Sinn Fein will not “capitulate” on an Irish language act for Northern Ireland in a bid to resolve the political impasse, party leader Mary Lou McDonald has said.
She said there was nothing trivial about insisting on equality and rights for every citizen in region.
It comes as DUP leader Arlene Foster repeated her call to get talks on restoring the devolved institutions back up and running again as soon as possible.
During Lyra McKee’s funeral on Wednesday, Fr Martin Magill challenged politicians as to why it had taken the death of the 29-year-old to unite them.
Ms McDonald told RTE Radio One’s Today with Miriam programme that Fr Magill “hit the nail on the head” when he spoke at her funeral.
“He articulated in the clearest and most uncompromising way the fact that politicians, myself included, need to roll up our sleeves and we need to get cracking,” she said.
Ms McDonald added: “Fr Magill laid down a very, very serious challenge, a challenge not just to talk, not to tick boxes, but to get powersharing up and running.
The Sinn Fein leader described Ms McKee’s funeral as “incredibly moving” and “harrowing at many levels”.
She added that people across the island had been deeply affected by Mc McKee’s death and that there was “anger” and “revulsion” over her killing.
— Sinn Féin (@sinnfeinireland) April 24, 2019
But asked whether she was holding out for marriage equality for same sex couples and the introduction of a stand alone Irish language act, which were not acceptable to the DUP, she said that the issues at play were not trivial.
“I’m sure you didn’t miss the fact that those saying goodbye to Lyra were carrying the rainbow flag,” she said.
“I’m sure you haven’t missed the fact that Lyra herself was a very passionate and very effective advocate for marriage equality.”
The Dublin Central TD added: “There is nothing trivial in a society that’s has been fractured by conflict, in a society where we need sustainable powersharing, there’s nothing trivial at all on insisting on equality and rights for every citizen.”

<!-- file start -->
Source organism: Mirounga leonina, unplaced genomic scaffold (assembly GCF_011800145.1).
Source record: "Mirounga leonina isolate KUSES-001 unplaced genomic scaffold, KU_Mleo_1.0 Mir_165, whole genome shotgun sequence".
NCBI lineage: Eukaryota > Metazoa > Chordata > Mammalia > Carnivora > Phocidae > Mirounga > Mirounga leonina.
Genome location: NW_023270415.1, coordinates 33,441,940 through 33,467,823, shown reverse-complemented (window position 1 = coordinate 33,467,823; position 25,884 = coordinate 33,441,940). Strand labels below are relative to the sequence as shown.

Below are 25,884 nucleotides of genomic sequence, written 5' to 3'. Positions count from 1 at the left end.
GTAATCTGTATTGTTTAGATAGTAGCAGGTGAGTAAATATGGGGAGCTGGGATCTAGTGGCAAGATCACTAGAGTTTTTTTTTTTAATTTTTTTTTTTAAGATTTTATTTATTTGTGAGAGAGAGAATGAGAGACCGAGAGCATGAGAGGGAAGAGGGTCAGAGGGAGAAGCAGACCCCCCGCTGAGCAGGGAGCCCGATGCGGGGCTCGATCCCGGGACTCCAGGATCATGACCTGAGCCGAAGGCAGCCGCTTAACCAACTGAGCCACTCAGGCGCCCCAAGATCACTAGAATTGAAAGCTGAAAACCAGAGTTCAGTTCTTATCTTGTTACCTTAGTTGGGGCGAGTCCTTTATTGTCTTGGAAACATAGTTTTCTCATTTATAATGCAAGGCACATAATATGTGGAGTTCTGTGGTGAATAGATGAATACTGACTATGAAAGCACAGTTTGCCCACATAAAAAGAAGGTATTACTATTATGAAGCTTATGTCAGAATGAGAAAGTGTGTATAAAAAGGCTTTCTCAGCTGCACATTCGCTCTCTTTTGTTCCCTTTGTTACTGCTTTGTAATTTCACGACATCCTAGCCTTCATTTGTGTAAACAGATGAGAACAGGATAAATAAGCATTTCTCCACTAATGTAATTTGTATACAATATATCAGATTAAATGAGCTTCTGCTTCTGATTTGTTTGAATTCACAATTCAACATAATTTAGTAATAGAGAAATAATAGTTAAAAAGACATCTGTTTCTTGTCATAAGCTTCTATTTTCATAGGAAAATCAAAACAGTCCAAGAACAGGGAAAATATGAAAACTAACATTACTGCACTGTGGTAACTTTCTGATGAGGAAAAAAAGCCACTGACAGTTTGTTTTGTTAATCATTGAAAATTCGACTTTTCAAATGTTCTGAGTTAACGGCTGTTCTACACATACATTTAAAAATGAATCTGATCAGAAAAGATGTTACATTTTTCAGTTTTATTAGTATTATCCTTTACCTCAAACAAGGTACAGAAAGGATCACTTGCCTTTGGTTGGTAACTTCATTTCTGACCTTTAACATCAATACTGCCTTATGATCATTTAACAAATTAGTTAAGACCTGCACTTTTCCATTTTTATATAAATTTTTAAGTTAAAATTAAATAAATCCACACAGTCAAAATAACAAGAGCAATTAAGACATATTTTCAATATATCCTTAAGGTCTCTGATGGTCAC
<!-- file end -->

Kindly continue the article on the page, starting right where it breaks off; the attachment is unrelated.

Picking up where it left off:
“We stand by the Good Friday Agreement and we are not going to resile from that position.”
Pressed as to whether Sinn Fein was willing to compromise on the issue of a standalone Irish act in a bid to resolve the impasse, Ms McDonald replied: “If you’re asking me are we going to capitulate on behalf of citizens in the north to people who wish to hold back progress in every form, to people who do not wish to make room for others in an open democratic society, then the answer to that is no.
“We will not capitulate on that.”
Ms McDonald added that it was her view, before and after having listened to Fr Magill’s words at Miss McKee’s funeral, that the British and Irish governments needed to step in to resolve the stalemate on the issues of marriage equality and the Irish language act.
“Given that the DUP aren’t prepared to lift these issues and resolve these issues with us, the governments now need to step in,” she said.
“They need to meet urgently, I believe, in the form of the British-Irish Intergovernmental Conference and they need to map out the answers to these questions.”
Speaking in Dublin, Sinn Fein TD Louise O’Reilly said that her party had already made compromises in terms of talks in Northern Ireland.
“There was an agreement in place less than 15 months ago, that represented a stretch and compromise for republicans,” she said.
“It’s not true to say there haven’t been compromises, the international agreements we refer to are all made up of compromises.
“We need to see governments come forward and convene real and meaningful talks, talks that deliver on the equality agenda for people living in the north.”
On whether Sinn Fein would be willing to compromise on marriage equality, Ms O’Reilly refused to be drawn.
“I don’t think we need to get hung up on this red line and that red line, but what we need to do is focus on where we can convene the talks and get in and start discussions,” she said.
“Everybody knows that Sinn Fein stands with the LGBTI community. We make no apology for that, we stand with our brothers and sisters in the north who want equal marriage. It’s not fair that if you live in the 26 counties, you can marry who you love and in the six counties you cannot.”